When Fangyu Wu applied to UC Berkeley for the Master in Engineering (MEng) program, he wasn’t quite settled on where he saw his future plans. This all changed on visit day when he decided to pursue his doctoral degree with adviser, ITS Berkeley Director Alexandre Bayen.
As Wu wraps up his M.Eng. and begins his doctoral research, it appears he made the right call, as he recently earned the Electrical Engineering and Computer Science (EECS) Department Sevin Rosen Funds Award for Innovation and the M.Eng. Technical Contribution Award through the Fung Institute for his leadership and research on end-to-end pixel-based deep reinforcement learning for autonomous driving.
“I feel very fortunate to receive both of these awards, it’s very rewarding to see the department likes the direction I am heading,” says Wu. “I am really grateful to Alex and the lab for supporting me and my work.”
Wu and his M.Eng. team, Kaila Cappello, Umang Sharaf, Crystal Yan and Xiaoyun Zhao from (EECS), Lucas Fischer (IEOR), and Anna Matsokina (CEE), presented Smart Transportation: Deep reinforcement learning to optimize traffic through autonomous vehicle and traffic light control at the recent MEng Capstone Showcase May 10, 2019, under adviser Bayen.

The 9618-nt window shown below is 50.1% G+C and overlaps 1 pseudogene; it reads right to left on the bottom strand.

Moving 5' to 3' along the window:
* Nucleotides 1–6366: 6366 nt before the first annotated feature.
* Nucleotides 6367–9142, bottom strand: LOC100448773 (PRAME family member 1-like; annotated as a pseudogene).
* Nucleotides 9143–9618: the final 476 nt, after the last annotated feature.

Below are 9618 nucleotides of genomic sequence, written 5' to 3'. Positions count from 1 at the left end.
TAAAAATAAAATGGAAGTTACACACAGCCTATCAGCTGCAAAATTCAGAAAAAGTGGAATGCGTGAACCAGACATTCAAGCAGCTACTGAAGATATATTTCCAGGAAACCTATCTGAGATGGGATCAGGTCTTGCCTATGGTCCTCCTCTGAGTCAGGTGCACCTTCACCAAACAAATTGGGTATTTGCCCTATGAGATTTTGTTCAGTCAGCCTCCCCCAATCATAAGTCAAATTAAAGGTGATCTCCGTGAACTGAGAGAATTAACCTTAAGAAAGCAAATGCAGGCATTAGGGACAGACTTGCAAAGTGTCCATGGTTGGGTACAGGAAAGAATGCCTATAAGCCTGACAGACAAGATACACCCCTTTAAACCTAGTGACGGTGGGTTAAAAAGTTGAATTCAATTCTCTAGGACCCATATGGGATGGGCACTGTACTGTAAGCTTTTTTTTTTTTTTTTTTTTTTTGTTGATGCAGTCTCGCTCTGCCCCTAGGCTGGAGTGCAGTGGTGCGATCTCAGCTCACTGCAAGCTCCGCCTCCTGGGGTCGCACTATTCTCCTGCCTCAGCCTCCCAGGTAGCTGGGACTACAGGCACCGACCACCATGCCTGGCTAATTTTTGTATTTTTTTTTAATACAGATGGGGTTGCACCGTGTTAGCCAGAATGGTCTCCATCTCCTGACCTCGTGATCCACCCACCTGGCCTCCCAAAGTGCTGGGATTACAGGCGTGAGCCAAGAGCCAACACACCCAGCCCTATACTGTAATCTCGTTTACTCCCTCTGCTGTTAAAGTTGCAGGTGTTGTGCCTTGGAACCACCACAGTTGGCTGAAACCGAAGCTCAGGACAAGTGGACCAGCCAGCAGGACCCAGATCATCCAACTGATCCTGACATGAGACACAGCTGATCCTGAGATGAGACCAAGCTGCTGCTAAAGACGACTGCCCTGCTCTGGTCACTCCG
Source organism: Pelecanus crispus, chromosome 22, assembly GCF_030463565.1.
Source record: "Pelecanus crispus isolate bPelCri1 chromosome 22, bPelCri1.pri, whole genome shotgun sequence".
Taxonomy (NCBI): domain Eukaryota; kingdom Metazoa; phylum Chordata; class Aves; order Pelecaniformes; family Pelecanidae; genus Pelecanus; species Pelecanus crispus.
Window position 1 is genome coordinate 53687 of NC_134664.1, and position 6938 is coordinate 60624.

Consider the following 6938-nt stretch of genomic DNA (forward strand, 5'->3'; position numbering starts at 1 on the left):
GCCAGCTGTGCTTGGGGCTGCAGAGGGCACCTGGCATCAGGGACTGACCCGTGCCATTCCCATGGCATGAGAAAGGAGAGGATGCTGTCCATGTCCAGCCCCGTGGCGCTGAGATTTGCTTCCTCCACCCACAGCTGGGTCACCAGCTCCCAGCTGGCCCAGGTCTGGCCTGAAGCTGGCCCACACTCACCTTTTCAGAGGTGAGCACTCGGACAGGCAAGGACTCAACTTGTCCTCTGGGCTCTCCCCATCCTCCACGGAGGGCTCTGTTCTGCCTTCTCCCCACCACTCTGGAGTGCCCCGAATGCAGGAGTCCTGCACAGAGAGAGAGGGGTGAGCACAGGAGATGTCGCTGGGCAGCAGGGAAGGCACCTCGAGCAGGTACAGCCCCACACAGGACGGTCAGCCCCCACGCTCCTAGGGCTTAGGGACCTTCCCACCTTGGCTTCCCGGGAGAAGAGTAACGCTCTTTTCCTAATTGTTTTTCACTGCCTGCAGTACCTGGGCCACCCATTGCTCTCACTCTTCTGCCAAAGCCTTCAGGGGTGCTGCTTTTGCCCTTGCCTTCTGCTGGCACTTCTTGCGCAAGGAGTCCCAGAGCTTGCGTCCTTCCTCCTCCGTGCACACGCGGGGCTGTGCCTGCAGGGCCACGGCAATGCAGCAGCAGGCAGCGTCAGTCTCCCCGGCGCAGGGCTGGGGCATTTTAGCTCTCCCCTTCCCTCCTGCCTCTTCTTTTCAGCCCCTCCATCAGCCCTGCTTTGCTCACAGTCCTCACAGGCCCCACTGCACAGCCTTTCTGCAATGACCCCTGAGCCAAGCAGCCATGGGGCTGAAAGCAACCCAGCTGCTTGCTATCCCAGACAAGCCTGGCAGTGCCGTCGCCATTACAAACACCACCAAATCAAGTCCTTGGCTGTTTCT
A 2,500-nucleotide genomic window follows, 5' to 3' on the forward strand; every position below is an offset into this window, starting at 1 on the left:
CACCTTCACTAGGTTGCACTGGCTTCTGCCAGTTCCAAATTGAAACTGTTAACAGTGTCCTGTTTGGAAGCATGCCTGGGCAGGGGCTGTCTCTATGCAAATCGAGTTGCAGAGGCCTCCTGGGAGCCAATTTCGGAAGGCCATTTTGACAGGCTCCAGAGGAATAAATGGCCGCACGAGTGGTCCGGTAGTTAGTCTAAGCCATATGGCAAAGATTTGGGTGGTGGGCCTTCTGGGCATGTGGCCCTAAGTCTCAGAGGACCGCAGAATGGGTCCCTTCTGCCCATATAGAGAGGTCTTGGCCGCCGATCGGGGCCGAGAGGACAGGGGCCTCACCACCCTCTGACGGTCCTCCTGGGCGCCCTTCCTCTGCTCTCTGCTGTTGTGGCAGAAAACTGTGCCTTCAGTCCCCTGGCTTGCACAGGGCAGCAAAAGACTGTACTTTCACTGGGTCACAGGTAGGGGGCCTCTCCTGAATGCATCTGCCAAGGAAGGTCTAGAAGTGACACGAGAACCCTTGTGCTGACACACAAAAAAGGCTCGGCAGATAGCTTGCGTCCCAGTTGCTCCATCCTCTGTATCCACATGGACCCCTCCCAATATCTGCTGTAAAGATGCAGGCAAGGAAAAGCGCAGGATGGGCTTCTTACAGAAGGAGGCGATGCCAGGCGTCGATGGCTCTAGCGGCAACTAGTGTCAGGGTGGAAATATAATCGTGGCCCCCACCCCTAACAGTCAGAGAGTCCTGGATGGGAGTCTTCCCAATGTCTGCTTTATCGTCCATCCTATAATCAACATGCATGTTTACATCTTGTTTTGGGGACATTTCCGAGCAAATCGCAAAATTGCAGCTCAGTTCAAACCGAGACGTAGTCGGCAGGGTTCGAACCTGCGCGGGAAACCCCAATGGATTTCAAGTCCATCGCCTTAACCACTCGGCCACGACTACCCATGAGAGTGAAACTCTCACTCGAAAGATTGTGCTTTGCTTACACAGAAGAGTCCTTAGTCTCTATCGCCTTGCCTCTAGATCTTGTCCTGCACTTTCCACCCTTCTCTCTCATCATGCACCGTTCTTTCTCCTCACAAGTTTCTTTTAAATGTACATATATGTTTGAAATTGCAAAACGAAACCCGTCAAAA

The team narrowed their focus within the realm of autonomous vehicles to solve issues regarding traffic and safety. Using reinforcement learning techniques, they developed AI algorithms to reduce traffic congestion and increase safety by controlling traffic lights and autonomous vehicles. By developing a city-scale scenario based on the Scaled Smart City at University of Delaware, the team was able to train their network to optimize throughput that can be scaled to improve traffic flow and address safety in an urban setting.
Wu hopes to continue working on this new area of research that has potential for large applications in autonomous driving. He also would like to contribute to improving coordination of autonomous vehicles in surrounding human driven traffic.
Wu earned an M.S. and B.S. in Systems Engineering at University of Illinois at Urbana-Champaign, where he studied under Bayen’s former student, ITS Berkeley alum Daniel Work.
The M.Eng. Technical Contribution Award is awarded for demonstrating superb leadership skills, combining research while excellent in technical and leadership coursework, demonstrating technical leadership in the field, and working across multiple teams.
The Sevin Rosen Funds Award for Innovation recognizes innovative technical achievement with potential for entrepreneurial success. This award was made possible by Sevin Rosen Funds, a venture capital firm which has consistently made early stage investments in pioneering technologies. The Sevin Rosen Funds Award for Innovation is awarded annually to graduate students based on outstanding technical achievement in computer sciences or electrical engineering research.